Graphic design class contributes to local history | Inside UNC Charlotte

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As they complete their spring semester, students in Christina Singer’s Design Research class have published the sixth digital book to emerge from the Department of Art and Art History’s graphic design program since Singer joined the department in 2021. 

CLT Graphic Design History: A Collective Research Effort, Vol. 6 is a presentation of logos, postcards, ads and more that Singer’s 18 students have collected and analyzed — visual artifacts of the city’s culture.

Discovered in the archives at Atkins Library, on current and historic websites, and even along Charlotte’s busy corridors, the graphic materials chosen by the students have been added to the People’s Graphic Design Archive, an international crowd-sourced virtual repository for design materials, which launched in 2020. Since Singer began teaching at UNC Charlotte, her students have contributed nearly 200 design artifacts and descriptions to the PGDA.

“The PGDA was founded by graphic design professors and historians to democratize design history,” Singer said. “There’s a need for expanding the canon, for asking, ‘what is the canon of design history?’”

Students did a variety of exercises learning to “interrogate an artifact,” Singer said, and they visited Special Collections in Atkins Library for sessions with an archivist.

Like many of the students, senior graphic design major Hannah Alvarado chose items that had a personal connection. As a four-year-old, Alvarado attended the Charlotte Bilingual Preschool, so she decided to do a comparative study of the school’s original and current logos.

“The first logo used very traditional imagery,” she said. “A red school, children focused.” The new branding, she pointed out, has a mosaic pattern like Latin American tiles, and in its abstraction has a broader connotation, reflecting an expansion of the organization’s mission.

Takenvia Jones said she made choices based on “what I wanted to represent” – work by a Black designer, something related to UNC Charlotte, and “something fun.” Her first two artifacts were from newspapers: The Charlotte Post, an African American newspaper founded in 1878, and the Charlotte Observer.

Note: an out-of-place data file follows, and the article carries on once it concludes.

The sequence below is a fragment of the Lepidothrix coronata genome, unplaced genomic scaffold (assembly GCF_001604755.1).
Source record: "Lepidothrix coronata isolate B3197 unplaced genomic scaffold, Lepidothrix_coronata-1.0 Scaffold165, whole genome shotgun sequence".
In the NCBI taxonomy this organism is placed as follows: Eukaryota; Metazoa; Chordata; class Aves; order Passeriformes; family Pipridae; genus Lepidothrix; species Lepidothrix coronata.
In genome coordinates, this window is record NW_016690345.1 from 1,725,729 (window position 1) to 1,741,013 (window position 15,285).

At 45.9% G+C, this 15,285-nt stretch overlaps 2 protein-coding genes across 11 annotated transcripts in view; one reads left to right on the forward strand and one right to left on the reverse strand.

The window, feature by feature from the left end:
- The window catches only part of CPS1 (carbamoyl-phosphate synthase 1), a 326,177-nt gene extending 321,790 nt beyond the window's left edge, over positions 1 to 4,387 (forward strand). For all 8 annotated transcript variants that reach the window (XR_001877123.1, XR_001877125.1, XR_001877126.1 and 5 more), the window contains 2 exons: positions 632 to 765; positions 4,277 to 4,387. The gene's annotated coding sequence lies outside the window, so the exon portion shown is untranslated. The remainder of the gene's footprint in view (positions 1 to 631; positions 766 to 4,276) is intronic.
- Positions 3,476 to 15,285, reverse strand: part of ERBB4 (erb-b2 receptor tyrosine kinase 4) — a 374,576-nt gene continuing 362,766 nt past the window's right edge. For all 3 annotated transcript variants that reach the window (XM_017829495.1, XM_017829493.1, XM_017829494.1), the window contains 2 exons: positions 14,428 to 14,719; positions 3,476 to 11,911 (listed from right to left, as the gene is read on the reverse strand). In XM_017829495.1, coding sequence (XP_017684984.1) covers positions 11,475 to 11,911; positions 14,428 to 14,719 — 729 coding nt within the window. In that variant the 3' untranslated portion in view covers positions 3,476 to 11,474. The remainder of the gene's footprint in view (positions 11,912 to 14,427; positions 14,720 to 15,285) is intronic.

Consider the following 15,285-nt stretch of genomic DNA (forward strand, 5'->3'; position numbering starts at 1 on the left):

“As a Black designer, I really wanted to provide representation for myself and others. I think it is important to know design history especially as it pertains to identity because for me, I had not really seen Black graphic designers represented in Charlotte.”

The material from the Charlotte Observer, a special souvenir pullout section, documented the UNC Charlotte basketball team’s journey to the finals of the National Invitational Tournament in 1976.

“I chose this because it had a connection to the school, but it also gave me an opportunity to speak on the design of the paper as a whole and speak a little on the history of the school mascot, which I found very interesting,” Jones said.

Alvarado said the class “has changed the way I view graphic design. I’ve learned a lot more about the diverse perspectives of graphic design.”

She and Jones have both been impressed, they said, by the breadth of what constitutes design and its prevalence in society.

“Looking at everything that has been documented in the People’s Graphic Design Archive and what my peers have included in the book, graphic design can be anything from a postcard to a playbill, or a sign to a restaurant, but it can also be a lot more,” said Jones. “Graphic design is seen everywhere and is interconnected with our everyday lives.”

For that very reason, said Singer, designers have a responsibility to be thoughtful about their work.

“We as designers have the privilege of creating culture through what we design.”

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